the Broadway musicals. – It’s not a real big
building, but functional. It has a hay loft where
you’d put some hay, in the wintertime you’d
have to feed the cattle so that was a good
place to have it, and a good place for the cats to have their kittens up
there, and things like that. (orchestra music) – The Welk homestead,
and then our activity in restoring the Welk barn is
important for several reasons. You know, we don’t have any
state historic site in this state that deals
with homesteading
and pioneer farming. What a statement
in North Dakota, you know, well we need that. We have no state historic
site that treats specifically the ethno-cultural history
of the Germans from Russia, our state’s largest
cultural group. Well, we need that. We don’t have any state
historic site in that whole South Central North Dakota
area for that matter, and we need that as kind
of a lynch pin in the historic landscape of
German-Russian country there. – Folks, here’s a short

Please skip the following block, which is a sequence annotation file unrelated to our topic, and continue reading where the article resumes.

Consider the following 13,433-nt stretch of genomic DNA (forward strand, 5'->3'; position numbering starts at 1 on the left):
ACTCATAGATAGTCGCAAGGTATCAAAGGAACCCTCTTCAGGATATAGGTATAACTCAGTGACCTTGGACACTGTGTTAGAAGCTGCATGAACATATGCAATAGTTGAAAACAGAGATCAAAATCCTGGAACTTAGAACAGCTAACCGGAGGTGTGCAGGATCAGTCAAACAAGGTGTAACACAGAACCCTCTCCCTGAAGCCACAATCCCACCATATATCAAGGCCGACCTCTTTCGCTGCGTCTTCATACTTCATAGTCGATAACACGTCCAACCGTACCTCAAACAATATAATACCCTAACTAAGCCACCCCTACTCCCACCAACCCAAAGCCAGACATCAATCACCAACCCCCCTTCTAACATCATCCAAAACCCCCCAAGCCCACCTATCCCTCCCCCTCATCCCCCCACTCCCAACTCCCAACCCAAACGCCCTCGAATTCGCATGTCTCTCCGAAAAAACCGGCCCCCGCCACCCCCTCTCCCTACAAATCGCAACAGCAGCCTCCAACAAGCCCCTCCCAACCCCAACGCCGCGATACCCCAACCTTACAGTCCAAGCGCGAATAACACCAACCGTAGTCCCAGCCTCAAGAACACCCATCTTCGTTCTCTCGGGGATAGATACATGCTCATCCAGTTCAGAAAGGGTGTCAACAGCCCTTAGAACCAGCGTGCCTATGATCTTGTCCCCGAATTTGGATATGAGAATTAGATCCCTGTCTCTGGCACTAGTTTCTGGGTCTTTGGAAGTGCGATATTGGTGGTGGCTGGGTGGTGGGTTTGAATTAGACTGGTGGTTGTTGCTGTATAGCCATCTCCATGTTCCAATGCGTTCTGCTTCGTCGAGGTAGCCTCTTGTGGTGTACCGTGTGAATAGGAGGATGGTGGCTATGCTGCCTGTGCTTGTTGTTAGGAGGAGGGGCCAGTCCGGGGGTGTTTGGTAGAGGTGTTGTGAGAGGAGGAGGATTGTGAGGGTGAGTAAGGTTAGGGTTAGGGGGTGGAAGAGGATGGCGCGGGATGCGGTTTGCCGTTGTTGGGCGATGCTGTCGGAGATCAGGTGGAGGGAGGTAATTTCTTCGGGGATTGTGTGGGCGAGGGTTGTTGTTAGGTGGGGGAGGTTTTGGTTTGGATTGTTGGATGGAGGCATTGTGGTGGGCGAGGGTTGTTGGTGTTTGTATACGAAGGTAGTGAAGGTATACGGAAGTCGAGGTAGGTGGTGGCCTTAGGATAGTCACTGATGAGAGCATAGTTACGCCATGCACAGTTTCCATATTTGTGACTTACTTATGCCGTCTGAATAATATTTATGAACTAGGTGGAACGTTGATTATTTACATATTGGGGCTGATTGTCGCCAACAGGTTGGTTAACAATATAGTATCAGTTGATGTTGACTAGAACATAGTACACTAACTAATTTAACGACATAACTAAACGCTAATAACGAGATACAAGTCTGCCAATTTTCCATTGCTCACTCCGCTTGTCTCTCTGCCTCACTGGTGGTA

preview of our show this week, a salute to our senior citizens. (orchestra music) – Most of the building
are in very good shape. There will be some
work done on the barn, there’s a story
to be told there, and I’d hate to
lose that structure. So that is probably
our biggest challenge, but we wanna, you
know, put it together so people can actually
go in and see things. – Fundamentally, the
barn looked pretty good, but it had become unsafe. When we started going in to
do the repair work on it, we found that there
were some joists that weren’t tied to
the studs, and oh, I began to get a little
nervous at that point. So we took particular
care as we were disassembling the loft
decking for instance. We’d do a little bit at
a time, and put it back. Well you know, let’s keep
this thing holding together while we’re working on it,
it’s not unsafe anymore. (orchestra music) – At the state historical
society, we have a unique responsibility, and
that’s historic preservation, and we take that seriously. I mean, we preserve